Ed Miliband Labour party Conference 2013

The learning curve of Ed Miliband, apprentice Prime Minister

By: SA Mathieson
Published: Wednesday, October 1, 2014 - 09:18 GMT Jump to Comments

Ed Miliband will make government suppliers take on apprentices if Labour wins the election, but his party conference speech highlighted his own lack of work experience

There was one specific pledge concerning suppliers to the public sector in Labour leader Ed Miliband’s speech to his party conference in Manchester last week: “We’re going to give you control of the money for apprenticeships for the first time but in exchange, if you want a major government contract, then you must provide apprenticeships to our young people.”

This was one element of six goals Mr Miliband set in his speech, linked to another that any firm bringing in workers from outside the EU would also have to provide apprenticeships. So if Labour wins the general election next May, most sizeable companies will need to develop apprenticeship programmes if they do not already have them.

The idea is not a bad one. Training people from a young age can result in more loyal, reliable and productive employees, but the initial costs can be off-putting compared with taking on someone just off the boat, with more experience and a willingness to work for low pay. Labour's proposals may get employers to do something that many would prefer to do, with less fear of rivals stealing a competitive edge. To lead by example, Mr Miliband is taking on a non-graduate apprentice of his own, at £8.80 an hour.

The potential problems arising from the Labour leader’s speech, for suppliers and anyone else interested in how government works, were more general. He presented himself as applying for the job of prime minister, but often sounded like someone ready only to be an apprentice.

Leaving aside the self-inflicted screw-up of forgetting to deliver sections of his speech on the deficit and immigration, Mr Miliband’s solutions to specific public sector problems sometimes sounded naïve. On the NHS, he might have said this: “Friends, just up the road in Blackpool, men die at an average age of 74. In Kensington and Chelsea, they enjoy eight more years of life. In government, we will focus on improving the health of people in places like Blackpool, and narrow that gap.” Or he might have talked about specific improvements that patients would see under Labour.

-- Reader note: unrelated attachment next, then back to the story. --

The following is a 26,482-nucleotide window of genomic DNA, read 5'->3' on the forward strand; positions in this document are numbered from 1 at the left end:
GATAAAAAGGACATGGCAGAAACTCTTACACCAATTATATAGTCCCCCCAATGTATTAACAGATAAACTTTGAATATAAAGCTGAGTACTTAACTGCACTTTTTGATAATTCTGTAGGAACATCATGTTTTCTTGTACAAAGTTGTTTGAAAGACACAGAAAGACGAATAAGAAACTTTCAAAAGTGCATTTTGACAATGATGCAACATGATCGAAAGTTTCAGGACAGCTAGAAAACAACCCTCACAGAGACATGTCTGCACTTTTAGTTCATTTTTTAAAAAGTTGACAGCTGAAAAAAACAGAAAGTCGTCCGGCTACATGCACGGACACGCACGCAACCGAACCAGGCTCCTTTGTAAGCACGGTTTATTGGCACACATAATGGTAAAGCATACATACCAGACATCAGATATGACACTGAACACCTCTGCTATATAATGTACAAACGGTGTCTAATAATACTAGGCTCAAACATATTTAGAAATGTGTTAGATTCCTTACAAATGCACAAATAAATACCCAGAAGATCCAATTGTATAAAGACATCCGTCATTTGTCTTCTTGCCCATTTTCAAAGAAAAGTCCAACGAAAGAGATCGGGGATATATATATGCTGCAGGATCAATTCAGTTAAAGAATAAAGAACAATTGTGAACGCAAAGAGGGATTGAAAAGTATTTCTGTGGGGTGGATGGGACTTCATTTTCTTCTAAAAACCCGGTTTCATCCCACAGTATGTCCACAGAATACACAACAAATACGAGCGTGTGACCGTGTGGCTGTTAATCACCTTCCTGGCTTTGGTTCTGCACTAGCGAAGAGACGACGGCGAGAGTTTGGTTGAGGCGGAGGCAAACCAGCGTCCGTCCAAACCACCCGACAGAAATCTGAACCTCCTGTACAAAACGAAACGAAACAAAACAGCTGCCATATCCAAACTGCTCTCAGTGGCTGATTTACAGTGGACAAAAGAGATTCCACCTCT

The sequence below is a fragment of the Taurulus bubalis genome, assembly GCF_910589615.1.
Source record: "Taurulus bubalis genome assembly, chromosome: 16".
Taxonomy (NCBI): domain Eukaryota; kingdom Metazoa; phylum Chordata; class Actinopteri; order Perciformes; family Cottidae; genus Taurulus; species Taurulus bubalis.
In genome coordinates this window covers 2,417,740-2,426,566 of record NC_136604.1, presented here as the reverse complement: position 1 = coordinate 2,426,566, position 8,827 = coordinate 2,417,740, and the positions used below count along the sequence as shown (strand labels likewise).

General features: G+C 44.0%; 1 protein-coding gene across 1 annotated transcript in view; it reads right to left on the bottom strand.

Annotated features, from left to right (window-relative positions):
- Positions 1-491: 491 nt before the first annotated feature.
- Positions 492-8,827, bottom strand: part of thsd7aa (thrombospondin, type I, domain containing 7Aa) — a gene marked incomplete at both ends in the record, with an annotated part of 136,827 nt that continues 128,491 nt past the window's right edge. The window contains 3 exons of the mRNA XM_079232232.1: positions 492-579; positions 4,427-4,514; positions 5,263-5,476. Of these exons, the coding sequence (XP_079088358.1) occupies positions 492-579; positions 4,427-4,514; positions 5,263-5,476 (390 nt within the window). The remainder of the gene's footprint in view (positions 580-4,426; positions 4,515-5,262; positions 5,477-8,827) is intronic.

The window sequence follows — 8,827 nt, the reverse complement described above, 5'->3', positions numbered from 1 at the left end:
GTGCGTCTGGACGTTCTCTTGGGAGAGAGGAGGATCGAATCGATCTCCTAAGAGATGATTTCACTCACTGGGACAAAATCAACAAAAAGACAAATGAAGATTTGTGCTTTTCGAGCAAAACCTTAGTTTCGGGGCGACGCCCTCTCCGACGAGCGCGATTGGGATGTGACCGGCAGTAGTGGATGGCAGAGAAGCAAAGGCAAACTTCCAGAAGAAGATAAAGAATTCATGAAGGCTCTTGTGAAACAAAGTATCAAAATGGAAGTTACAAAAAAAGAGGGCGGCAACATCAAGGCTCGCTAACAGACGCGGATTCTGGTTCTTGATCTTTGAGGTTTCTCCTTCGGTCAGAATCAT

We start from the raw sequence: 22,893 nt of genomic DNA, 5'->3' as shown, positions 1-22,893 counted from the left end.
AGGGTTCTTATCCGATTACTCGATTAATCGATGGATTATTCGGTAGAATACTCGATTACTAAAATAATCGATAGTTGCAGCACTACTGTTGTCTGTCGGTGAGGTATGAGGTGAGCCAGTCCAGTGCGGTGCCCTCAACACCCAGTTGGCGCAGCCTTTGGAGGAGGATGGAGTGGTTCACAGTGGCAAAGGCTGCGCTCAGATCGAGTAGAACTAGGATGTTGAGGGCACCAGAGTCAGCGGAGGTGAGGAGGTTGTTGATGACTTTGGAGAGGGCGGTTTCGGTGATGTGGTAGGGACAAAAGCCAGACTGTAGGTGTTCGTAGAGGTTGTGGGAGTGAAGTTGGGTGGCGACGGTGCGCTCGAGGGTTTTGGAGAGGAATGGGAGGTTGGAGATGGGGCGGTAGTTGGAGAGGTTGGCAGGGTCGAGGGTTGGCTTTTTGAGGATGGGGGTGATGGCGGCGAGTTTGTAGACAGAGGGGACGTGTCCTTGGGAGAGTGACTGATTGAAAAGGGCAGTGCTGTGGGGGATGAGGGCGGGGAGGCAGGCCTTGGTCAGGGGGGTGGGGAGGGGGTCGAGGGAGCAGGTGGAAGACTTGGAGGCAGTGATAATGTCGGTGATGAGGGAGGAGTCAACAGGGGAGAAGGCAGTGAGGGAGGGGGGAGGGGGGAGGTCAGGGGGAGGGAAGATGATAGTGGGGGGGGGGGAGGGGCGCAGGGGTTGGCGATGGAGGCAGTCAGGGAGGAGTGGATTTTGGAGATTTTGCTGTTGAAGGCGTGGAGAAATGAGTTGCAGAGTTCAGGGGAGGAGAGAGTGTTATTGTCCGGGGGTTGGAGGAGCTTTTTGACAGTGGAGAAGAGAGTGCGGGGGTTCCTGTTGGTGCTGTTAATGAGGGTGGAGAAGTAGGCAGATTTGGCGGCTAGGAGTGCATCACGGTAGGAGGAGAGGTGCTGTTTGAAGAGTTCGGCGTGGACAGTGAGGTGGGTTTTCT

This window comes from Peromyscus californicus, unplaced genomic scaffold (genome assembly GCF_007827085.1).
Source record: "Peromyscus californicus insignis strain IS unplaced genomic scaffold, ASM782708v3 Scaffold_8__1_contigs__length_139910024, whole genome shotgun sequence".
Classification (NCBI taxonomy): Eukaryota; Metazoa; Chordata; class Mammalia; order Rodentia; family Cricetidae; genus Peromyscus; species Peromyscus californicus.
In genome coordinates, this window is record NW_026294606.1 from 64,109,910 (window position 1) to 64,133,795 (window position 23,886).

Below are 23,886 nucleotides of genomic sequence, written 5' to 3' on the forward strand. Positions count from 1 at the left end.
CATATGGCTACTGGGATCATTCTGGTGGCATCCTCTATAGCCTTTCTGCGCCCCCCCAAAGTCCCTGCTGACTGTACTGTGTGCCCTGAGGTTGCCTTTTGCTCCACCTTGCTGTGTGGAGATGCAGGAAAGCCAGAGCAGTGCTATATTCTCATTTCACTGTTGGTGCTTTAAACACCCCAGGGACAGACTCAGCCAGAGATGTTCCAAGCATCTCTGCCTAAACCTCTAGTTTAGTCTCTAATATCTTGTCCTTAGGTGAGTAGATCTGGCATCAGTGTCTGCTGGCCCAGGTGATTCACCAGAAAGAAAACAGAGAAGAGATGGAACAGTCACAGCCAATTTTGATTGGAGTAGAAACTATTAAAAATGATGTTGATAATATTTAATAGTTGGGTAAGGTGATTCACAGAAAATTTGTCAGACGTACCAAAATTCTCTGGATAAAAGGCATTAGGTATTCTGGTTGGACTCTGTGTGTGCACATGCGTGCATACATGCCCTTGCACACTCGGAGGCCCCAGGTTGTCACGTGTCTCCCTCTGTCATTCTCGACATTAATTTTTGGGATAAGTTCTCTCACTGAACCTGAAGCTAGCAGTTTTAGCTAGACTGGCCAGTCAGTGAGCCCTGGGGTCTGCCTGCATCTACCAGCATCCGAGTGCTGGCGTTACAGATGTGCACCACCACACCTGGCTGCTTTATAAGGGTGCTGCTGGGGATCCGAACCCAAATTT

Instead, Mr Miliband said: “We will set aside resources so that we can have in our NHS 3,000 more midwives, 5,000 more care workers, 8,000 more GPs and 20,000 more nurses.”

As any employer knows, the number of staff in particular jobs is only a factor in getting results. Their overall productivity is more important, but ultimately it’s about what this achieves for those you serve.

Healthcare think-tank the King’s Fund, while supporting extra money for the NHS, said some should go into a health and social care transformation fund to help shift work from hospitals to community based services. The NHS needs to change how it works, rather than just do more of the same, but Mr Miliband did not acknowledge that.

Under Tony Blair, the last Labour government struggled up a steep learning curve, where it realised that reworking public services and boosting productivity was at least as important as increasing budgets and staff numbers. The man who may well be prime minister next May sounds like he has forgotten that; an apprentice prime minister with a lot to learn.

Ed Miliband’s speech to Labour party conference

Response to speech by the King’s Fund

Unpicking Government plans to integrate Social Care and Healthcare (Reality Bites podcast)

Labour will 'turn the tide' on 'broken' banking system, says Miliband (The Information Daily, Jan 2014)

The views and opinions expressed in this article are those of the author(s) and do not necessarily reflect the official policy or position of The Information Daily, its parent company or any associated businesses.

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